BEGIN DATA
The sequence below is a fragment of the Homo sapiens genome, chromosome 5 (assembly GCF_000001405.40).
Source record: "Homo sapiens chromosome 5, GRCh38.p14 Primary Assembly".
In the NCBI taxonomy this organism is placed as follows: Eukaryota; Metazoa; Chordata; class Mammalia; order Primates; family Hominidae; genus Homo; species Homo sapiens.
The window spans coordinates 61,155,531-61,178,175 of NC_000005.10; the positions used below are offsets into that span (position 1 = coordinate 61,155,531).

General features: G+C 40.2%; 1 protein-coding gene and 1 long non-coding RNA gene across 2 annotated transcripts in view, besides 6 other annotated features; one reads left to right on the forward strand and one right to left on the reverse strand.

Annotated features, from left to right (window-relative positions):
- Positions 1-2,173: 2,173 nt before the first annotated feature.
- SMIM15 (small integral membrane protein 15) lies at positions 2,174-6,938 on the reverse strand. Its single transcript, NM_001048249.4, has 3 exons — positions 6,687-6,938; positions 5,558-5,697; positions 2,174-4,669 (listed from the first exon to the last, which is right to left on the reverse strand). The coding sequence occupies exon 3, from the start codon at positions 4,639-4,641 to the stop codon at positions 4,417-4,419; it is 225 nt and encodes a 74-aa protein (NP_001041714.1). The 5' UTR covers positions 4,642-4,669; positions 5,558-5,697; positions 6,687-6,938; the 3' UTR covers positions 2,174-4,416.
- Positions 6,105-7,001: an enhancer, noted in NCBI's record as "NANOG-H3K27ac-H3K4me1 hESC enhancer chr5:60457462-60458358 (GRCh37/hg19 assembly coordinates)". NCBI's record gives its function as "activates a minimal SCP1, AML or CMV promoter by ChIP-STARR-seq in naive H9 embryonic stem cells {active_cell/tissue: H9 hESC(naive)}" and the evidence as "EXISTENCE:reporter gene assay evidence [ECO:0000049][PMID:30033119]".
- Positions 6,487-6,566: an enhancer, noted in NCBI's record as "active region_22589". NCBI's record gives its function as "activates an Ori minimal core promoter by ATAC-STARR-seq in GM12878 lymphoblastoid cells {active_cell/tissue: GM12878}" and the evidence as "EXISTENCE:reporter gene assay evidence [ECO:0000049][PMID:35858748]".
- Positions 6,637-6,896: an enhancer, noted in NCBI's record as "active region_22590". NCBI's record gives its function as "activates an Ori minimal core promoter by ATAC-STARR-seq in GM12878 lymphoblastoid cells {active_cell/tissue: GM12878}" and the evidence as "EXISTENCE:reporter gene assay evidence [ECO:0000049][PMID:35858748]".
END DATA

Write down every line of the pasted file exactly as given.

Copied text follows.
The sequence below is a fragment of the Homo sapiens genome, chromosome 5 (assembly GCF_000001405.40).
Source record: "Homo sapiens chromosome 5, GRCh38.p14 Primary Assembly".
In the NCBI taxonomy this organism is placed as follows: Eukaryota; Metazoa; Chordata; class Mammalia; order Primates; family Hominidae; genus Homo; species Homo sapiens.
The window spans coordinates 61,155,531-61,178,175 of NC_000005.10; the positions used below are offsets into that span (position 1 = coordinate 61,155,531).

General features: G+C 40.2%; 1 protein-coding gene and 1 long non-coding RNA gene across 2 annotated transcripts in view, besides 6 other annotated features; one reads left to right on the forward strand and one right to left on the reverse strand.

Annotated features, from left to right (window-relative positions):
- Positions 1-2,173: 2,173 nt before the first annotated feature.
- SMIM15 (small integral membrane protein 15) lies at positions 2,174-6,938 on the reverse strand. Its single transcript, NM_001048249.4, has 3 exons — positions 6,687-6,938; positions 5,558-5,697; positions 2,174-4,669 (listed from the first exon to the last, which is right to left on the reverse strand). The coding sequence occupies exon 3, from the start codon at positions 4,639-4,641 to the stop codon at positions 4,417-4,419; it is 225 nt and encodes a 74-aa protein (NP_001041714.1). The 5' UTR covers positions 4,642-4,669; positions 5,558-5,697; positions 6,687-6,938; the 3' UTR covers positions 2,174-4,416.
- Positions 6,105-7,001: an enhancer, noted in NCBI's record as "NANOG-H3K27ac-H3K4me1 hESC enhancer chr5:60457462-60458358 (GRCh37/hg19 assembly coordinates)". NCBI's record gives its function as "activates a minimal SCP1, AML or CMV promoter by ChIP-STARR-seq in naive H9 embryonic stem cells {active_cell/tissue: H9 hESC(naive)}" and the evidence as "EXISTENCE:reporter gene assay evidence [ECO:0000049][PMID:30033119]".
- Positions 6,487-6,566: an enhancer, noted in NCBI's record as "active region_22589". NCBI's record gives its function as "activates an Ori minimal core promoter by ATAC-STARR-seq in GM12878 lymphoblastoid cells {active_cell/tissue: GM12878}" and the evidence as "EXISTENCE:reporter gene assay evidence [ECO:0000049][PMID:35858748]".
- Positions 6,637-6,896: an enhancer, noted in NCBI's record as "active region_22590". NCBI's record gives its function as "activates an Ori minimal core promoter by ATAC-STARR-seq in GM12878 lymphoblastoid cells {active_cell/tissue: GM12878}" and the evidence as "EXISTENCE:reporter gene assay evidence [ECO:0000049][PMID:35858748]".